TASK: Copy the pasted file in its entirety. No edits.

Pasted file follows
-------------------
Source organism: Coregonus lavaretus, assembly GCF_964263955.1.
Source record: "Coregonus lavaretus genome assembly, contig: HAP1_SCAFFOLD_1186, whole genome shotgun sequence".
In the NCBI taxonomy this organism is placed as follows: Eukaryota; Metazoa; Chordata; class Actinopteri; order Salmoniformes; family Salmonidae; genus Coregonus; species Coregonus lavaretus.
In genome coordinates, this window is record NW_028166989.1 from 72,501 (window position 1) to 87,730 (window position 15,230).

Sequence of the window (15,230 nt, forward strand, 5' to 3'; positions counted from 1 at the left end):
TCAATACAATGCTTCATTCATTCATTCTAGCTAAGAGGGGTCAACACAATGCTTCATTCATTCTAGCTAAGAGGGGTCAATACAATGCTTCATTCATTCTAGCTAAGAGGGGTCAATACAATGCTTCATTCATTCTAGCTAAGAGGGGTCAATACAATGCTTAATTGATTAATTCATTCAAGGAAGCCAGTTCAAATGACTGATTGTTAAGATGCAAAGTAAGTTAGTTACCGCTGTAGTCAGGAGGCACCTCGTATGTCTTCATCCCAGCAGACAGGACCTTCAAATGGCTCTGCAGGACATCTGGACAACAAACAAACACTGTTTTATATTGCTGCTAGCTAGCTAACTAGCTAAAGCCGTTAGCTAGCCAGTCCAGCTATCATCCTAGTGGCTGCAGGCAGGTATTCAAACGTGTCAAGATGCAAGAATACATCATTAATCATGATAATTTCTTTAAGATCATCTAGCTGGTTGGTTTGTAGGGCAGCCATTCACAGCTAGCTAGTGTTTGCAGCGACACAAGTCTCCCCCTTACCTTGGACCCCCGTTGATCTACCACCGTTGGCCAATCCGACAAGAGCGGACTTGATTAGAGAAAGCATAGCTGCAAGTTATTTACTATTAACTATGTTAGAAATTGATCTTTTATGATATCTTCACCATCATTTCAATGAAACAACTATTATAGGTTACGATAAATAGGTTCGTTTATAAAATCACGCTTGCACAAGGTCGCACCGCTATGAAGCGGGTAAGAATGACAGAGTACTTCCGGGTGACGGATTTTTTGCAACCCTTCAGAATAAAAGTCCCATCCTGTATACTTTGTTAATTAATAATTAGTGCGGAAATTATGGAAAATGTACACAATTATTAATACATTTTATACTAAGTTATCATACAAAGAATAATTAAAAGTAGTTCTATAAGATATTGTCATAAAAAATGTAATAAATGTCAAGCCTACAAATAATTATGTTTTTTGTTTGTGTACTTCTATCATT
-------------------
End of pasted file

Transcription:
Source organism: Coregonus lavaretus, assembly GCF_964263955.1.
Source record: "Coregonus lavaretus genome assembly, contig: HAP1_SCAFFOLD_1186, whole genome shotgun sequence".
In the NCBI taxonomy this organism is placed as follows: Eukaryota; Metazoa; Chordata; class Actinopteri; order Salmoniformes; family Salmonidae; genus Coregonus; species Coregonus lavaretus.
In genome coordinates, this window is record NW_028166989.1 from 72,501 (window position 1) to 87,730 (window position 15,230).

Sequence of the window (15,230 nt, forward strand, 5' to 3'; positions counted from 1 at the left end):
TCAATACAATGCTTCATTCATTCATTCTAGCTAAGAGGGGTCAACACAATGCTTCATTCATTCTAGCTAAGAGGGGTCAATACAATGCTTCATTCATTCTAGCTAAGAGGGGTCAATACAATGCTTCATTCATTCTAGCTAAGAGGGGTCAATACAATGCTTAATTGATTAATTCATTCAAGGAAGCCAGTTCAAATGACTGATTGTTAAGATGCAAAGTAAGTTAGTTACCGCTGTAGTCAGGAGGCACCTCGTATGTCTTCATCCCAGCAGACAGGACCTTCAAATGGCTCTGCAGGACATCTGGACAACAAACAAACACTGTTTTATATTGCTGCTAGCTAGCTAACTAGCTAAAGCCGTTAGCTAGCCAGTCCAGCTATCATCCTAGTGGCTGCAGGCAGGTATTCAAACGTGTCAAGATGCAAGAATACATCATTAATCATGATAATTTCTTTAAGATCATCTAGCTGGTTGGTTTGTAGGGCAGCCATTCACAGCTAGCTAGTGTTTGCAGCGACACAAGTCTCCCCCTTACCTTGGACCCCCGTTGATCTACCACCGTTGGCCAATCCGACAAGAGCGGACTTGATTAGAGAAAGCATAGCTGCAAGTTATTTACTATTAACTATGTTAGAAATTGATCTTTTATGATATCTTCACCATCATTTCAATGAAACAACTATTATAGGTTACGATAAATAGGTTCGTTTATAAAATCACGCTTGCACAAGGTCGCACCGCTATGAAGCGGGTAAGAATGACAGAGTACTTCCGGGTGACGGATTTTTTGCAACCCTTCAGAATAAAAGTCCCATCCTGTATACTTTGTTAATTAATAATTAGTGCGGAAATTATGGAAAATGTACACAATTATTAATACATTTTATACTAAGTTATCATACAAAGAATAATTAAAAGTAGTTCTATAAGATATTGTCATAAAAAATGTAATAAATGTCAAGCCTACAAATAATTATGTTTTTTGTTTGTGTACTTCTATCATT